I hear the question all the time: "Don't you miss eating out at restaurants " My answer is always, "No. I prefer the fresher organic foods I can create for myself in my own home. I can pay the same amount for better food if I stay at home to eat." It's true, too. I don't miss eating out at restaurants. Sometimes I miss the convenience of someone else doing my food prep and cleaning up afterward, but as far as the actual food that I consume, I prefer the foods we eat at home. Besides, when you eat out as a raw foodist, your choices are limited to only a salad if you live in an area with no raw food restaurants.

Sometime last year, as a treat for Jim, we went to a restaurant. I got a huge salad that I used to love when I ate cooked foods at that particular restaurant. I remembered the greens were always dark, the onions were nice and flavorful, and the dressing was a simple oil and vinegar with salt. Well, after consuming only fresh foods in our home for quite some time, the salad that I used to think tasted so great now seemed to be lifeless and limp. It wasn't enjoyable to eat, and I sure didn't like paying so much for a nonorganic salad that didn't even taste good to me. So, we didn't eat out again after that.

Our cross-country raw foods tour, that we've been preparing for and planning for over two years, is being postponed. :-(

I'll share details tomorrow with all of you. It's probably going to be a long blog entry...

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For today's Makin' It Monday, we're not really making something, but rather sprouting something! We tend to go through periods of time when we are sprouting a lot, consuming sprouts on salads, sandwiches, and inside whatever dishes we can add them to at the time. It seems appropriate for this time of year to start sprouting, again.

Have you ever sprouted seeds? The first time I ever sprouted, I used a nut milk bag that I kept dangling over the kitchen sink. I put some seeds into it, let them soak overnight in a bowl of water, and then rinsed them in the morning. Every time I was in the kitchen, I rinsed them again and let them drip into the sink until the next rinsing. It's important to keep the seeds moist and rinsed. It was thrilling to see the tiny little sprouts when they first began emerging from the seeds!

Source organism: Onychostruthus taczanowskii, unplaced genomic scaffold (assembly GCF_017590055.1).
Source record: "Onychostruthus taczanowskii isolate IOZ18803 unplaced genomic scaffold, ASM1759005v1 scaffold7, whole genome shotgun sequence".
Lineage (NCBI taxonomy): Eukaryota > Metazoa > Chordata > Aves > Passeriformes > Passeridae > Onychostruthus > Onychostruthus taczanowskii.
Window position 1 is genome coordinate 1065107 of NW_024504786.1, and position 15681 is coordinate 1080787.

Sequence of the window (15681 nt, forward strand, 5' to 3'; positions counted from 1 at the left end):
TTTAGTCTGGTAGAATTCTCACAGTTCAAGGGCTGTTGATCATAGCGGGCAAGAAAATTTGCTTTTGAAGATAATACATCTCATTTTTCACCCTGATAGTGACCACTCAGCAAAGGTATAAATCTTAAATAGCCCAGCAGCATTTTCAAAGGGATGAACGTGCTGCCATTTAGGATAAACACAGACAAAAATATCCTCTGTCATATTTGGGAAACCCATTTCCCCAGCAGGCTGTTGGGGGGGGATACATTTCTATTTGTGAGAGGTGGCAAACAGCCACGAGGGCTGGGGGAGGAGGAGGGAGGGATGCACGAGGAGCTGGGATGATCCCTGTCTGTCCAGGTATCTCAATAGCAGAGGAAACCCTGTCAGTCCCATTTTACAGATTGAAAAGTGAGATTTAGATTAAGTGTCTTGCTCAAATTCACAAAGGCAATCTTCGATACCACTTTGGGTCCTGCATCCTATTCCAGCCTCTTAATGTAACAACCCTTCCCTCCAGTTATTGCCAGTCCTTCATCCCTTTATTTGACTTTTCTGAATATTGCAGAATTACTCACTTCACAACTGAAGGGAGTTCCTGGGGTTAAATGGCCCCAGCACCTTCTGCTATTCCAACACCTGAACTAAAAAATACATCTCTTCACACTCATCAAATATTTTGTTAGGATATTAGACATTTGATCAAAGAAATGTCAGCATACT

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I was grocery shopping in Giant Eagle with a friend the other day; I was just there to keep her company. When we left the Nature's Basket area (where they sell organics and more natural items), I felt a strange feeling. I hadn't realized it, but over the past two years I stopped shopping in the other areas of the store! I told her that by the time we hit the packaged shelves of the Nature's Basket area, I'd already be done shopping and my cart would be filled. We had a good giggle and went on shopping.

Anyway, that has since brought my attention to the shopping carts of those around me. We do about 5% of our shopping in Giant Eagle (last minute things that we've run out of, that don't merit a trip to our Food Co Op), so lately I've found myself in Giant Eagle looking into the carts of those around me. I'm not judging anyone, I'm just curious. On average, just about everyone has a small bunch of bananas in their cart. There are the occasional carts with something like a cantaloupe, a bag of apples, and once I saw a single tomato and a bag of lettuce. The rest of the carts have been filled with packaged foods. There is next to no living food in the carts.

For the past twelve years I've been doing some monthly freelance work for a nonprofit company. I've done other work in addition to the work for this company, but for the past few years I've solely been working with them. The work is sweet---straight-forward desktop publishing for a legal advertising publication. I don't have to read, write, edit, research, or anything else---simply format the pages. The pay is great, too!